SEC misguided in stand over Netflix CEO’s Facebook post

The Securities and Exchange Commission needs to update its ‘fair disclosure’ rules to keep pace with social media’s proliferation and real-time dispensation of information, the author asserts.

The Securities and Exchange Commission is considering taking action against Netflix and its CEO, Reed Hastings, because of a Facebook post.

The agency says that the update to Hastings’ 200,000+ subscribers, in which he said, “members had enjoyed over 1 billion hours in June,” violated the SEC Regulation Fair Disclosure (Reg FD) rule.

The SEC is charged with making securities trading fair, and since Netflix is a publicly traded company, the SEC has oversight. Reg FD is the SEC rule that says when a company discloses something of material importance (something that might affect the stock price) that the information needs to be sent to everybody at once.

According to the SEC: “Regulation FD provides that when an issuer discloses material nonpublic information to certain individuals or entities—generally, securities market professionals, such as stock analysts, or holders of the issuer’s securities who may well trade on the basis of the information—the issuer must make public disclosure of that information.”

The SEC is completely wrong

The issue is not with Netflix. It is with the dinosaurs at the SEC. This is not a stock story. It is a real-time communications story.

The post that Hastings sent out was to his Facebook public followers list, which currently numbers 245,000 people. Anybody can subscribe to the list, and anybody can access the content at any time without subscribing. I do not subscribe, and it took me less than five seconds to access it—go to Facebook and type “Reed Hastings” in the search bar. Bingo.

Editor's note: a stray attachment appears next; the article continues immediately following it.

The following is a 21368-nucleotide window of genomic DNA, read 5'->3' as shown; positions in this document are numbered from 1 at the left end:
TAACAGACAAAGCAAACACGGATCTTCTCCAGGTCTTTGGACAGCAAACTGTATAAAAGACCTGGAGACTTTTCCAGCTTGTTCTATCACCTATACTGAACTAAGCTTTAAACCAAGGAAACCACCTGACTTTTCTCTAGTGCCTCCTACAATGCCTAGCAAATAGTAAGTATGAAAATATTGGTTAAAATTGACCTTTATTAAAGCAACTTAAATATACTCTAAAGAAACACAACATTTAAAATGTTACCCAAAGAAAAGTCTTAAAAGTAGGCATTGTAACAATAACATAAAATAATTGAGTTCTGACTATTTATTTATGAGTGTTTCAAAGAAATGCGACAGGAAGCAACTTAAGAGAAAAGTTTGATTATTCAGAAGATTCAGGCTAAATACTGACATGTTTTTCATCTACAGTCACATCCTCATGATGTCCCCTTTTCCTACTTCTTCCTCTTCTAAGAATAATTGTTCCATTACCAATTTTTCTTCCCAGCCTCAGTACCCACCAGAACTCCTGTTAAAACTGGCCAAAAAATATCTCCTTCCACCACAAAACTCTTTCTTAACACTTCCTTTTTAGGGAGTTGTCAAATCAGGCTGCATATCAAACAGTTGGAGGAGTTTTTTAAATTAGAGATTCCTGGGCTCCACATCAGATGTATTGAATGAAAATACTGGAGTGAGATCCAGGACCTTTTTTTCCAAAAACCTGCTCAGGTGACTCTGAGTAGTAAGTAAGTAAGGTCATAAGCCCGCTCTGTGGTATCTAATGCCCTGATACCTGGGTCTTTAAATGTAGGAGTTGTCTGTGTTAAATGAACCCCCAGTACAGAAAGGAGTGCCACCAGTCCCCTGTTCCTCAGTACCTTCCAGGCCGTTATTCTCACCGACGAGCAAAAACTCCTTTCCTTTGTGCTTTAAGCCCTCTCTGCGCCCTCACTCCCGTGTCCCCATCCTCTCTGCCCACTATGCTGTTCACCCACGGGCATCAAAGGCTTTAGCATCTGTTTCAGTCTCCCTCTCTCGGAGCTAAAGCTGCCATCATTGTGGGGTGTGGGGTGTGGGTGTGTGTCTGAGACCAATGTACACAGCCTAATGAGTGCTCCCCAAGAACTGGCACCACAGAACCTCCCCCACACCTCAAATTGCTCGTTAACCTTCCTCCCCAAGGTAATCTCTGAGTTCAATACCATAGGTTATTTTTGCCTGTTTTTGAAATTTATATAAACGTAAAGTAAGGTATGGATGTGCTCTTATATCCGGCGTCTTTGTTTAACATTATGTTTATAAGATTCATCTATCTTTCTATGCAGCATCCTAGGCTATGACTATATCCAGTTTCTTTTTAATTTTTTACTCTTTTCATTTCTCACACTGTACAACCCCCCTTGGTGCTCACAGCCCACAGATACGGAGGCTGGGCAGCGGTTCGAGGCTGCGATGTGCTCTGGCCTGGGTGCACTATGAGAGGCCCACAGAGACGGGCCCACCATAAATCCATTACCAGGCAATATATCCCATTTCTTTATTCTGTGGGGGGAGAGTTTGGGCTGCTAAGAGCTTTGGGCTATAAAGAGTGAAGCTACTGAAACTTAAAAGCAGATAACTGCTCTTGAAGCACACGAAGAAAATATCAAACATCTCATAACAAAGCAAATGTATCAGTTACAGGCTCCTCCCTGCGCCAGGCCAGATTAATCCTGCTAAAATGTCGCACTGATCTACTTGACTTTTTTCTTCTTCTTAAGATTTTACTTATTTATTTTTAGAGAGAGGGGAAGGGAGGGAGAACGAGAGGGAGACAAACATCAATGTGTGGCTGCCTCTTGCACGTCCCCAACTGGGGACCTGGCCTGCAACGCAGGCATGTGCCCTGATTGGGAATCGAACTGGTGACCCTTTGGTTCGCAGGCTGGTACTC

Any journalist or securities analyst who has any brains at all would be following what Hastings is saying on his public Facebook posts.

Here’s the important point: By posting to Facebook, Hastings is getting the news out fairly to anyone who wants to see it.

The SEC considers press releases to be the acceptable way to comply with Reg FD.

Press releases are fine, but in 2012 saying that only press releases qualify for fair disclosure is like saying the only way to watch movies is in a theater. In fact, when I looked for press releases from Netflix, it took me much longer than five seconds to find the relevant pages.

Time to rethink fair disclosure

There is no question, based on my extensive previous experiences—(1) working in the real-time news business for a decade; (2) as head of corporate communications for two public companies; and (3) as VP of marketing for Fair Disclosure Financial Network—that the SEC is wrong.

The SEC needs to develop new rules on what disclosure is in our world of instant communications.

If anyone from the SEC reads this, I’d be happy to come down to Washington and educate you on the new tools of real-time communications. But since this is not a press release, I doubt we’ll hear from the lawyers down in D.C.

A version of this article first appeared on David Meerman Scott’s WebInkNow.com. (Image via)

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